All I want to say is-

If you want to experience people without a shroud over their personalities, visit an NGO like NASEOH. If possible, try to attain this union that promises to make us all at peace.  


 Reviewing: The Great Beauty (2013)


The  Great Beauty: A story about rich old people contemplating societal retirement.
I had never heard of Paolo Sorrentino till today. He definitely didn’t feature in the “almost great” catalogue, which I would have known about as I frequently used these film makers as my source of reference to search for others. To say the truth, The Great Beauty could not leave an imprint which showed any promise of permanency.

One scene contained Jep Gambardella (Tony Servillo), a sixty-five year old aging former novelist and party animal socialite, asking his maid, who also serves as his trustworthy listener and friend, if he could write a book about nothing, a feat which novelist Gustave Flaubert failed at accomplishing. To grasp the undermined dour futility draped beneath the never ending conundrum of “blah, blah, blah” according to him, as Jep mentions during his final discourse, would be a task sailing away from fruition.

But the poignant nothingness around Gambardella, juxtaposed amidst the embellished opulence of modern day Rome, throughout the film, would have been mostly unaccounted for, had Tony Servillo not delivered at his task. The moving camera focussing his walks and slowly transcending into a pidgeon’s eye view of the breath taking grandeur of the city did easily shroud the story of an old man strolling around Rome only to find even more strange things to see.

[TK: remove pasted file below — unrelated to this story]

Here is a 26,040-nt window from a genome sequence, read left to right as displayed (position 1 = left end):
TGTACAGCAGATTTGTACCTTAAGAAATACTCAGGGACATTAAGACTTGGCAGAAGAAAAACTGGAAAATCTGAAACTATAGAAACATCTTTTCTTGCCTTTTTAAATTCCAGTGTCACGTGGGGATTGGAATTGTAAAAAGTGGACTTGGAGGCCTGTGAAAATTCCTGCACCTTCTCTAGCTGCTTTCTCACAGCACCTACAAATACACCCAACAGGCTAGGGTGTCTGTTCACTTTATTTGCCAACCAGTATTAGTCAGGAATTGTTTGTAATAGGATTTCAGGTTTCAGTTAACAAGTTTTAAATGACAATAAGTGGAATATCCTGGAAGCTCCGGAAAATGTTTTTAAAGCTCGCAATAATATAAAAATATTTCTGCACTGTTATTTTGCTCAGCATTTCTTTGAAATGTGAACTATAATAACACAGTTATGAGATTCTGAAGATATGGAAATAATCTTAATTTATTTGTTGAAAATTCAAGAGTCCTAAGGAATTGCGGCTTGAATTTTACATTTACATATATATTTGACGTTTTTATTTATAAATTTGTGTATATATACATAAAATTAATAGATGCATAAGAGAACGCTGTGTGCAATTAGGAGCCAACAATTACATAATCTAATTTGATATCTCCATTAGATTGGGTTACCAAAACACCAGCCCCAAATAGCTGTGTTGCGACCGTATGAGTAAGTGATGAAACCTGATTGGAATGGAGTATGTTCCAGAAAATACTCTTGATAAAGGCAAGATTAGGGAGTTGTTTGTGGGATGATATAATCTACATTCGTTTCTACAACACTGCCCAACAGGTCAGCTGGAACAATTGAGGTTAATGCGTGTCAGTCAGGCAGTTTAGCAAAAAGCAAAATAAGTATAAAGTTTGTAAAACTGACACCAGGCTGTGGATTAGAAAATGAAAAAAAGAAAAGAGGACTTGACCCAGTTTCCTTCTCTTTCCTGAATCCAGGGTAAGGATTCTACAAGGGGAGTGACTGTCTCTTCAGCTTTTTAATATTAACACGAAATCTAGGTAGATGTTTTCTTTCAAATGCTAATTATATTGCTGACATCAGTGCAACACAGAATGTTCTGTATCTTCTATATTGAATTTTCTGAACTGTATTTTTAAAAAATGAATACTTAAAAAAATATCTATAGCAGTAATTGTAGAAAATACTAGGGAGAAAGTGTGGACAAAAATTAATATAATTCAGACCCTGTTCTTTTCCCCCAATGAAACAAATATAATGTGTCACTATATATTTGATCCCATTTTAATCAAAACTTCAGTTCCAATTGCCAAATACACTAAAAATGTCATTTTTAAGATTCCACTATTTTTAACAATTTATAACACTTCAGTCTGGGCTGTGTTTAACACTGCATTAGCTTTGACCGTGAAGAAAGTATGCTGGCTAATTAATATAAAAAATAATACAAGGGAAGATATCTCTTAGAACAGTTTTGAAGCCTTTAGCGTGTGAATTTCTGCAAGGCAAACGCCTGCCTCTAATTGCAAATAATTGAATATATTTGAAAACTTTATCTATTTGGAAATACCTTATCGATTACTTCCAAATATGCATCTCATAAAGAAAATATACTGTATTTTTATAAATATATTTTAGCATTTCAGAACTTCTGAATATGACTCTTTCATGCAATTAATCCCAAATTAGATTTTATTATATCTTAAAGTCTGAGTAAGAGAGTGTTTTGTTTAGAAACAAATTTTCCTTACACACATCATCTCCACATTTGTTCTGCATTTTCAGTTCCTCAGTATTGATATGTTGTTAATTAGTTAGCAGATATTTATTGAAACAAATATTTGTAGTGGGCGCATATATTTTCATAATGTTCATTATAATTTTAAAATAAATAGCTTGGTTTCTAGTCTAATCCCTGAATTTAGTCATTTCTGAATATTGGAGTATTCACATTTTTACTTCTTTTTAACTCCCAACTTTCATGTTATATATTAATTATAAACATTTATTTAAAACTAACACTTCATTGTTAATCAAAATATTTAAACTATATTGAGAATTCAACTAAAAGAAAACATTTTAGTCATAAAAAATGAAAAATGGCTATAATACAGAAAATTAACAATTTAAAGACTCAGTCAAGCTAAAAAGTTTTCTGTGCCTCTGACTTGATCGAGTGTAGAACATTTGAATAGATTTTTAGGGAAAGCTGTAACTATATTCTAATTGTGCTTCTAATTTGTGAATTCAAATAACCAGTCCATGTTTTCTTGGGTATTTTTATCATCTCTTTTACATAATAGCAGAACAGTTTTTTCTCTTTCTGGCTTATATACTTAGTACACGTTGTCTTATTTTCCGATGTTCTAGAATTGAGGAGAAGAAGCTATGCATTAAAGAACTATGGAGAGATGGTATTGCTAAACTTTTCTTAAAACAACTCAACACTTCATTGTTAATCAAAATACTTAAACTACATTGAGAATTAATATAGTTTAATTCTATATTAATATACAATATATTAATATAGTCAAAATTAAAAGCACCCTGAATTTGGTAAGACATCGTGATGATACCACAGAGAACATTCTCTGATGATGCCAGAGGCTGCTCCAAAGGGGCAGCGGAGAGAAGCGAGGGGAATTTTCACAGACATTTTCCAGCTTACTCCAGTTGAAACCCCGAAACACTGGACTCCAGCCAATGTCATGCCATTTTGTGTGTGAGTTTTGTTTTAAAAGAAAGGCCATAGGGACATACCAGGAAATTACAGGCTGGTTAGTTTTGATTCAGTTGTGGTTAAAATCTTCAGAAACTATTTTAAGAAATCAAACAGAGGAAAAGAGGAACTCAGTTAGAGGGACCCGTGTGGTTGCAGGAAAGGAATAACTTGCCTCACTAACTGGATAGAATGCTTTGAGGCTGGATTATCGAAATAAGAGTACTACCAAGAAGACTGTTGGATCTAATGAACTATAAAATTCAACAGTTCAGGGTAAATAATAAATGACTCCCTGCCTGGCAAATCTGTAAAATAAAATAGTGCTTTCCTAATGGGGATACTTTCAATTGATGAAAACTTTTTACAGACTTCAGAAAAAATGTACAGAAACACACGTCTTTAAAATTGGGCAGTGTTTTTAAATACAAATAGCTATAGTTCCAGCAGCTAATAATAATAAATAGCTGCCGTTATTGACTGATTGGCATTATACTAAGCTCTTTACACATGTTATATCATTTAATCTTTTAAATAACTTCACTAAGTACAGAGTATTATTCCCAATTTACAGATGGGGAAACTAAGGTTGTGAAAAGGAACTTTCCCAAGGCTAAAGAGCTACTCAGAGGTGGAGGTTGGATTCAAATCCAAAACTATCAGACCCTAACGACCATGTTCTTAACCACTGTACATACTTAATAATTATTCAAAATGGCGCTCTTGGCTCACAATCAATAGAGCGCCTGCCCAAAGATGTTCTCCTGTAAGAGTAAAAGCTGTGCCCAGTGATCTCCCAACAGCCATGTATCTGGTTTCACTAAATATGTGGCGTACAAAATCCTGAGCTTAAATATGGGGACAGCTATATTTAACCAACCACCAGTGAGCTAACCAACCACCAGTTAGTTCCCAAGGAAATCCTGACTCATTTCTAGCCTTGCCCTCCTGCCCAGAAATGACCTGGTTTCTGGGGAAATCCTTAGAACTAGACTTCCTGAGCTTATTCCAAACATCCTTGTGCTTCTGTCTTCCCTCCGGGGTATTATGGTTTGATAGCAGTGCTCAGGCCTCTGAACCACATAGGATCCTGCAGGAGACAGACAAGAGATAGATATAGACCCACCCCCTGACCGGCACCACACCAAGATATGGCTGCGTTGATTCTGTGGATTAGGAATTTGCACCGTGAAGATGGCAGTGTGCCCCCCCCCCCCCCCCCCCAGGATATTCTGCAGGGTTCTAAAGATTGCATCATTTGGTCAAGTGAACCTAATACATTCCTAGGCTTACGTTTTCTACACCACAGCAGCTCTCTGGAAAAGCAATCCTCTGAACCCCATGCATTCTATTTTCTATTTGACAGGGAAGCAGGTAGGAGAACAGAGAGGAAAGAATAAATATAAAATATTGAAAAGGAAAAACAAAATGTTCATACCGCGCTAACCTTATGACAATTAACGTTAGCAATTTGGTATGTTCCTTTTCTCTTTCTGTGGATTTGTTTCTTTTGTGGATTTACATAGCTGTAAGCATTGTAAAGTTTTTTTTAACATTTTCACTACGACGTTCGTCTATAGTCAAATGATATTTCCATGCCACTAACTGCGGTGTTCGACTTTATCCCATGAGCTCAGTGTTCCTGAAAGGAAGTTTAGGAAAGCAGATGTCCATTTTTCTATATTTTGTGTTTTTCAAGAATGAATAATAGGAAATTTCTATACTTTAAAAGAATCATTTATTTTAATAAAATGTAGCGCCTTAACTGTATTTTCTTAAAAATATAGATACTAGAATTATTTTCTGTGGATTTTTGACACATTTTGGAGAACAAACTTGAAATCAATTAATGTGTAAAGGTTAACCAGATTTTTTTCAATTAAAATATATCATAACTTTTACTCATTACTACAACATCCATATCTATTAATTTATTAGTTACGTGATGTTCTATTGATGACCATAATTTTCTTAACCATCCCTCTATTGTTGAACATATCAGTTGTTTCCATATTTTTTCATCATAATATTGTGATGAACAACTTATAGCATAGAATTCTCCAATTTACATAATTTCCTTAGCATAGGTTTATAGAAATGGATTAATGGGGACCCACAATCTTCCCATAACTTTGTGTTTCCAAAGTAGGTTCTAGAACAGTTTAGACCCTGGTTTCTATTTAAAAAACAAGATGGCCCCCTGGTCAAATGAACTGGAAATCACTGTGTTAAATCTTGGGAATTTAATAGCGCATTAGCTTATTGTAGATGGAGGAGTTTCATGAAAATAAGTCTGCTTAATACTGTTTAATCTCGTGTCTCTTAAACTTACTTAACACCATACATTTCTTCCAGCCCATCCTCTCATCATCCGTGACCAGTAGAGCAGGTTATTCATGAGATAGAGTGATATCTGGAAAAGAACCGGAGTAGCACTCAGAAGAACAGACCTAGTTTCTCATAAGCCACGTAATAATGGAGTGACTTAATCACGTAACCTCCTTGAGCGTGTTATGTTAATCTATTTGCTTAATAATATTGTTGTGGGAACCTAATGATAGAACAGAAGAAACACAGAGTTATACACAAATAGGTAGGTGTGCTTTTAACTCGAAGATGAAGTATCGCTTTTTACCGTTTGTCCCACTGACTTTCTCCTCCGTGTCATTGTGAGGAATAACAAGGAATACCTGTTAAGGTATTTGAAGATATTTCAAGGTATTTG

Sorrentino must had it in his mind to emulate Flaubert’s paradigm and build upon it to develop a film which would actually be something about nothing but the entire plan got reduced to a stroll through the lives of a generic group of uber-socialites going with their pretentious lifestyles amidst the web of uncertainty, self-doubt, hard partying, domestic turmoil and even death. It’s far from the conformist Hollywood storyline all right, but still a little far away from being just enough.
All of these centre around Jep Gambardella, who often throws these parties at his home while at the same time maintaining the air of misanthropy. The protagonist in some sequences is fighting to find some synapse linking him again with the better stages of his life, where he found some purpose. He sees the sea with the imprinted furrow of a motor boat reminding him of his ebullient younger days. He thinks about his first time with a girl beneath the light house. These memories are now probably the only support to his persona, after all these years of lazily passing his time off dwelling on the royalty of his first book, an Italian masterpiece. Every character has a small part to play in the aura of confused reality that The Great Beauty dwells upon. Every character in a way is damaged. The plight of the Berlusconi’s modern day Roman upper class strata has been depicted with almost a possessive light. The train which goes nowhere, as Jep laughingly calls it.